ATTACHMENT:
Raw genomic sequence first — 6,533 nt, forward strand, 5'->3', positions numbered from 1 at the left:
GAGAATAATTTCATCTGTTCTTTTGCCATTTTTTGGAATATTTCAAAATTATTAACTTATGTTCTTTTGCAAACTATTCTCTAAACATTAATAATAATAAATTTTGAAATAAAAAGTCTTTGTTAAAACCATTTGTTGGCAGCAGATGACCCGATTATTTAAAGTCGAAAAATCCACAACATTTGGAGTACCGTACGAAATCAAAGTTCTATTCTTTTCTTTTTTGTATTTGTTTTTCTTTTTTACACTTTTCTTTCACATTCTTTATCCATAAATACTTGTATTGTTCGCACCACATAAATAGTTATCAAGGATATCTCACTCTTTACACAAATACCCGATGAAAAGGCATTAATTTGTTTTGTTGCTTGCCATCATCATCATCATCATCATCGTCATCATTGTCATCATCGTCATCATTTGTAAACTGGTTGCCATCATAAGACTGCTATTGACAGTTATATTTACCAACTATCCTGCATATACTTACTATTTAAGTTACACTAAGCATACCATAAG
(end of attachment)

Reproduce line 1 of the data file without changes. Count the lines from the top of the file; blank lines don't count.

Raw genomic sequence first — 6,533 nt, forward strand, 5'->3', positions numbered from 1 at the left: